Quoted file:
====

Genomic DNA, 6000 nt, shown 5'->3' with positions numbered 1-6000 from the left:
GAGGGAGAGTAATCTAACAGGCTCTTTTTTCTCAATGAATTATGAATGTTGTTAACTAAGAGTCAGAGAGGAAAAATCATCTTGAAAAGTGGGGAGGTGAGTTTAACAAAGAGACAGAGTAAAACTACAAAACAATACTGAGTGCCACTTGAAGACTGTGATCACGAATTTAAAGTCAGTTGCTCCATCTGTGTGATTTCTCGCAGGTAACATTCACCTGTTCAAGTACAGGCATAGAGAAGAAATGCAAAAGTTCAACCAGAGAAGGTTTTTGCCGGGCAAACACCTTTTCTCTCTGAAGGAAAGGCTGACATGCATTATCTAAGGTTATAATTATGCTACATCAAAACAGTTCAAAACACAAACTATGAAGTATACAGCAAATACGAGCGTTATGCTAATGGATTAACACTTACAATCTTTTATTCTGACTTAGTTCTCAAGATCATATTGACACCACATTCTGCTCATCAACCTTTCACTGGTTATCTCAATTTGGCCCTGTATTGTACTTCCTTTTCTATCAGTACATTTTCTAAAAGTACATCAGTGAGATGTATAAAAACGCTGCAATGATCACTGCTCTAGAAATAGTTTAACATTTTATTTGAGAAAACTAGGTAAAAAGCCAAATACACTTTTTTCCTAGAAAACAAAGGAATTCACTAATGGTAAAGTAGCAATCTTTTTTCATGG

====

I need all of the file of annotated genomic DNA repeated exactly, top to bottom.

Genomic DNA, 6000 nt, shown 5'->3' with positions numbered 1-6000 from the left:
GAGGGAGAGTAATCTAACAGGCTCTTTTTTCTCAATGAATTATGAATGTTGTTAACTAAGAGTCAGAGAGGAAAAATCATCTTGAAAAGTGGGGAGGTGAGTTTAACAAAGAGACAGAGTAAAACTACAAAACAATACTGAGTGCCACTTGAAGACTGTGATCACGAATTTAAAGTCAGTTGCTCCATCTGTGTGATTTCTCGCAGGTAACATTCACCTGTTCAAGTACAGGCATAGAGAAGAAATGCAAAAGTTCAACCAGAGAAGGTTTTTGCCGGGCAAACACCTTTTCTCTCTGAAGGAAAGGCTGACATGCATTATCTAAGGTTATAATTATGCTACATCAAAACAGTTCAAAACACAAACTATGAAGTATACAGCAAATACGAGCGTTATGCTAATGGATTAACACTTACAATCTTTTATTCTGACTTAGTTCTCAAGATCATATTGACACCACATTCTGCTCATCAACCTTTCACTGGTTATCTCAATTTGGCCCTGTATTGTACTTCCTTTTCTATCAGTACATTTTCTAAAAGTACATCAGTGAGATGTATAAAAACGCTGCAATGATCACTGCTCTAGAAATAGTTTAACATTTTATTTGAGAAAACTAGGTAAAAAGCCAAATACACTTTTTTCCTAGAAAACAAAGGAATTCACTAATGGTAAAGTAGCAATCTTTTTTCATGG